Health After 50
Treating BPH with Botox: What the Research Shows So Far
While most people think of Botox (botulinum toxin type A) as a wrinkle remedy, it may play a significant role in the near future as an effective remedy for benign prostatic hyperplasia (BPH).
It's not clear how Botox actually works in the prostate, but it appears that after it is injected, Botox may weaken certain muscles or block certain nerves. This, in turn, helps improve urine flow and decrease residual urine left in the bladder.
At a recent American Urological Association (AUA) meeting, Kevin T. McVary, M.D., Professor of Urology at Northwestern University, reported the results of the small phase II MIST2 (Minimally Invasive Surgical Treatments) trial that treated 108 men with an AUA symptom score of 8 or greater (which indicated moderate to severe BPH) with Botox. The men were randomized to receive either 100 Units (53 men) or 300 Units (55 men) of Botox injected directly into the prostate. The results were impressive:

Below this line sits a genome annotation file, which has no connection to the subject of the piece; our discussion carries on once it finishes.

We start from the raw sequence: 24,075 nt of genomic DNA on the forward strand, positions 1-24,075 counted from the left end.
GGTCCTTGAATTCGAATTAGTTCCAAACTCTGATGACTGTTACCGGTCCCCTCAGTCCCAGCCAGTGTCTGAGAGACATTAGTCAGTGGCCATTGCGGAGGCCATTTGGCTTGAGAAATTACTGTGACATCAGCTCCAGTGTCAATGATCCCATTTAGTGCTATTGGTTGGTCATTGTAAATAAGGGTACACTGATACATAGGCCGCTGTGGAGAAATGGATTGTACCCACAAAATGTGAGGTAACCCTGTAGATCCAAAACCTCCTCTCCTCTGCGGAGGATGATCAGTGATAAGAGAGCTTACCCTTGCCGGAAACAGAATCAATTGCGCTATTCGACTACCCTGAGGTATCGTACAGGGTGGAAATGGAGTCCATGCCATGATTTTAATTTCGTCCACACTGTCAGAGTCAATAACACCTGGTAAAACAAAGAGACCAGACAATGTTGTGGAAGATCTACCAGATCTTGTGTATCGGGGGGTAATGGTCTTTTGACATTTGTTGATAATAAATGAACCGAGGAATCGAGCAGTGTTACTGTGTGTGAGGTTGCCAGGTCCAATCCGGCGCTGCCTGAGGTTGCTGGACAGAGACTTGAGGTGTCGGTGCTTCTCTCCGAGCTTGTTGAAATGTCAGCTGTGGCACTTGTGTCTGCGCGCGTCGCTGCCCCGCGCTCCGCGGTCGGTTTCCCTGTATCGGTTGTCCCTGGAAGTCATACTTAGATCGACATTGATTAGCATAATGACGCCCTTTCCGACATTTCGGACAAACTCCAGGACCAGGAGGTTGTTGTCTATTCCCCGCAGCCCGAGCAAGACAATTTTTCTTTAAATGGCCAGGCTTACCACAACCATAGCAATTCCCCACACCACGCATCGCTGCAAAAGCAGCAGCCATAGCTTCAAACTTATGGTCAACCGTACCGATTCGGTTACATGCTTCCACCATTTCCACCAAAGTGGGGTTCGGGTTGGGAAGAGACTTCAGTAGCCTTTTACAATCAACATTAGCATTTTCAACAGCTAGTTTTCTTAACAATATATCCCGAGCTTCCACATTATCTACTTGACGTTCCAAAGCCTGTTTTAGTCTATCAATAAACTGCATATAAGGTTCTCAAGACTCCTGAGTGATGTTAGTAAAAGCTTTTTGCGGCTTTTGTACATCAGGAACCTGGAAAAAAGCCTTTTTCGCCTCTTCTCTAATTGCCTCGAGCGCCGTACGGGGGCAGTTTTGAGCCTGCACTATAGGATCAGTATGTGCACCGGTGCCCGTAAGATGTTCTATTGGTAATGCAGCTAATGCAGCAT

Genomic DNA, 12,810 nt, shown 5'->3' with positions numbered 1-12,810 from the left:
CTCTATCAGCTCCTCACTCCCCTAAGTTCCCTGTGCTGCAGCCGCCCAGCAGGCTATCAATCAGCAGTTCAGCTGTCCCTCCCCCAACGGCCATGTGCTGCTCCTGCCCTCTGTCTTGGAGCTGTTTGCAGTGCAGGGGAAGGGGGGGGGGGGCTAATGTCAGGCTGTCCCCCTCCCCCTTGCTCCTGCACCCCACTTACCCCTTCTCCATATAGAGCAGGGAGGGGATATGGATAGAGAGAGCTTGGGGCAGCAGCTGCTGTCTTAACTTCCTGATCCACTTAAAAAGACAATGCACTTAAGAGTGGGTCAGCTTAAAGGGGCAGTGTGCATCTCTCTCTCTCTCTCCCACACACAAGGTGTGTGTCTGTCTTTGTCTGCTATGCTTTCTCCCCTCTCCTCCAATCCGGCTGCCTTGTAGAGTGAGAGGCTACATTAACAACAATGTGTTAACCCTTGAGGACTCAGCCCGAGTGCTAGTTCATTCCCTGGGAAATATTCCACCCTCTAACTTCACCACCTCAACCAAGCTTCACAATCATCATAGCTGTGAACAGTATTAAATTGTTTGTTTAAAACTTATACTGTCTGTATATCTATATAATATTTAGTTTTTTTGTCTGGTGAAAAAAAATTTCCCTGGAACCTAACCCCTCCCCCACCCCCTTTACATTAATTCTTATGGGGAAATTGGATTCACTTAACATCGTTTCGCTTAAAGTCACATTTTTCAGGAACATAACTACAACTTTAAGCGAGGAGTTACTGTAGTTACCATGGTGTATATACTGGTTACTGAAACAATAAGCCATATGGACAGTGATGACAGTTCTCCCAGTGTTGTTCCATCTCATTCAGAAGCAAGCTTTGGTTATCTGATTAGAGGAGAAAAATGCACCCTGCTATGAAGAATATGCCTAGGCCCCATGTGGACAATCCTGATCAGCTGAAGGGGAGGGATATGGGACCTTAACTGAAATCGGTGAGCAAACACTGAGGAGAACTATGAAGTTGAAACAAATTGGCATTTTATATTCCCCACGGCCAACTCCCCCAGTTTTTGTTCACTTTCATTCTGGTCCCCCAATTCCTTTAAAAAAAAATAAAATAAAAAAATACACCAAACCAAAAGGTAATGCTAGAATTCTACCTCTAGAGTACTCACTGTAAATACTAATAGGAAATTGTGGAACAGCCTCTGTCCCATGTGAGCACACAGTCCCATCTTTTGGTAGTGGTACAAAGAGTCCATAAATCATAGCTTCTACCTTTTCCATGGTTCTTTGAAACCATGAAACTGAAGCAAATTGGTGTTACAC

• At three months, there was a 37% reduction in the AUA symptoms score (19.2 to 11.1).
• There was a 28% increase in maximum flow rate at 90 days.
• At 12 months, the AUA symptom score as 36% lower compared to the start of the trial.
• Flow rate increased 28% over the year compared to the start of the trial.
While Botox relieved the symptoms of BPH, it had no affect on gland size. The prostate did not shrink. Moreover, upwards of 30% of the men had no response whatsoever to the Botox. For those who did get a good response, Dr. McVary noted that they maintained that response. However, no one yet knows how long that positive response can be maintained.
At this time, Botox is not approved by the Food and Drug Administration for treating lower urinary tract symptoms, but study of the drug's impact on resolving urinary complaints continues. Dr. McVary will soon lead another Botox trial, this time with about 300 men, some of whom will receive a placebo instead of the Botox.
Posted in Enlarged Prostate on November 9, 2010
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